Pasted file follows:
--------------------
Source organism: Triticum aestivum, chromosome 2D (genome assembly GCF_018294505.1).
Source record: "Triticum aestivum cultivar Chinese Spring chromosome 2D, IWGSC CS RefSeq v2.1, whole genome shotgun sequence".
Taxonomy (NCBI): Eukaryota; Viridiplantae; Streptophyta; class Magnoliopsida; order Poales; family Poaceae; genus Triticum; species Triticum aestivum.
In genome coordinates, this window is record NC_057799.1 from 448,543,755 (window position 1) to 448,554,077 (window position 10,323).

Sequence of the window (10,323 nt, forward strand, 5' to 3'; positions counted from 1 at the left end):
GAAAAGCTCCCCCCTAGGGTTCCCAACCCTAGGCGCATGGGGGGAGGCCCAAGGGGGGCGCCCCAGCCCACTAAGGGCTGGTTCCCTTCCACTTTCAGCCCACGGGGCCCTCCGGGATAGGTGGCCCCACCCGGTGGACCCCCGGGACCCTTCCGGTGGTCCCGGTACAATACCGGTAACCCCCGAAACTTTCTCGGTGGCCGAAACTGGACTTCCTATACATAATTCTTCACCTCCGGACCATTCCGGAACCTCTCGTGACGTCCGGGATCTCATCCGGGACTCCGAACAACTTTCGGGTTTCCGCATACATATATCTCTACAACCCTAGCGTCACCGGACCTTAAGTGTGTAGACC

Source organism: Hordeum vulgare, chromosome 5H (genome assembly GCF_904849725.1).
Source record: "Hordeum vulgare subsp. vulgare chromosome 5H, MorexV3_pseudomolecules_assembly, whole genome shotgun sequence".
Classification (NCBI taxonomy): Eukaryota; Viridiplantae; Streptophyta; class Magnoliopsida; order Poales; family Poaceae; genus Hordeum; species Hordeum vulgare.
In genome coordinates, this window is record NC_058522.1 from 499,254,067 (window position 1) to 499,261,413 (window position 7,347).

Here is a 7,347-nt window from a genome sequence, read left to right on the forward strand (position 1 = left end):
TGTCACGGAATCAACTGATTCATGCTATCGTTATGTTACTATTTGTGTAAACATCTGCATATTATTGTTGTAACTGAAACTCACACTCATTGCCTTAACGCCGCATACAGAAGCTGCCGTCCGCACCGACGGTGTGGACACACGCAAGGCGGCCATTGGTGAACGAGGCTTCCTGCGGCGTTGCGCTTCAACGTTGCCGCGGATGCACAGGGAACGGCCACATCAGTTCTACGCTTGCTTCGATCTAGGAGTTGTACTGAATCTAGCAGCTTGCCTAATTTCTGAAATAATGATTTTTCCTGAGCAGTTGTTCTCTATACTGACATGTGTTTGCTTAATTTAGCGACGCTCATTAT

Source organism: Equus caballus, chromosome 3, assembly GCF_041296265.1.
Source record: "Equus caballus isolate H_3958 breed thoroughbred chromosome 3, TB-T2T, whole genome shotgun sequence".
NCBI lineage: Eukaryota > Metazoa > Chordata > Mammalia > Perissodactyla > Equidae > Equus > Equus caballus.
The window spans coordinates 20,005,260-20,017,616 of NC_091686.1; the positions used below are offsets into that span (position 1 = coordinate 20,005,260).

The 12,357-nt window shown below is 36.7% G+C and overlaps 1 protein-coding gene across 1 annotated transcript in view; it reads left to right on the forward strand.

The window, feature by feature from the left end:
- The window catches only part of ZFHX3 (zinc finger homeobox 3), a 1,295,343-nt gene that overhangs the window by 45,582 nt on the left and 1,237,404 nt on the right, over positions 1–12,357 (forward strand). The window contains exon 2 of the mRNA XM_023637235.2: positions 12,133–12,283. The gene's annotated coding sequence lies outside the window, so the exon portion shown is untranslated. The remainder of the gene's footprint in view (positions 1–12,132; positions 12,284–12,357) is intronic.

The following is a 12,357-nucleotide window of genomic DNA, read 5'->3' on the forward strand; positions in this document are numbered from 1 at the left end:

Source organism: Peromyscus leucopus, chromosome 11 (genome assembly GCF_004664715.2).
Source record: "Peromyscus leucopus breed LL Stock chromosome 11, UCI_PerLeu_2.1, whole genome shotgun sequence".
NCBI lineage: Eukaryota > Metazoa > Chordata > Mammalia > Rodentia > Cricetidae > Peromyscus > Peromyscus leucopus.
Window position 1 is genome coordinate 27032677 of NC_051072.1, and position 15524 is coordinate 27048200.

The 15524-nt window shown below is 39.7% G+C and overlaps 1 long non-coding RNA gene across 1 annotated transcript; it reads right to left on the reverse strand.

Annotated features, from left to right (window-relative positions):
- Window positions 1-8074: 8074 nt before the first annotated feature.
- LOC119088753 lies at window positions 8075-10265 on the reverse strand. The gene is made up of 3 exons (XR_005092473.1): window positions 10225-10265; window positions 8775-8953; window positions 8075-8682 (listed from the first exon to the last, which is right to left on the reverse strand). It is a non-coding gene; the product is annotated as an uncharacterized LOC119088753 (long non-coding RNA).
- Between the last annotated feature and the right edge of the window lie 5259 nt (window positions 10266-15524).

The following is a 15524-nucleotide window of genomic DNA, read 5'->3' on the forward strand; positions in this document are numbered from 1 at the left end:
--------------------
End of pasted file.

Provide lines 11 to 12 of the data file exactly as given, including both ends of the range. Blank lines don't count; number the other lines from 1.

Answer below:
Here is a 7,347-nt window from a genome sequence, read left to right on the forward strand (position 1 = left end):
TGTCACGGAATCAACTGATTCATGCTATCGTTATGTTACTATTTGTGTAAACATCTGCATATTATTGTTGTAACTGAAACTCACACTCATTGCCTTAACGCCGCATACAGAAGCTGCCGTCCGCACCGACGGTGTGGACACACGCAAGGCGGCCATTGGTGAACGAGGCTTCCTGCGGCGTTGCGCTTCAACGTTGCCGCGGATGCACAGGGAACGGCCACATCAGTTCTACGCTTGCTTCGATCTAGGAGTTGTACTGAATCTAGCAGCTTGCCTAATTTCTGAAATAATGATTTTTCCTGAGCAGTTGTTCTCTATACTGACATGTGTTTGCTTAATTTAGCGACGCTCATTAT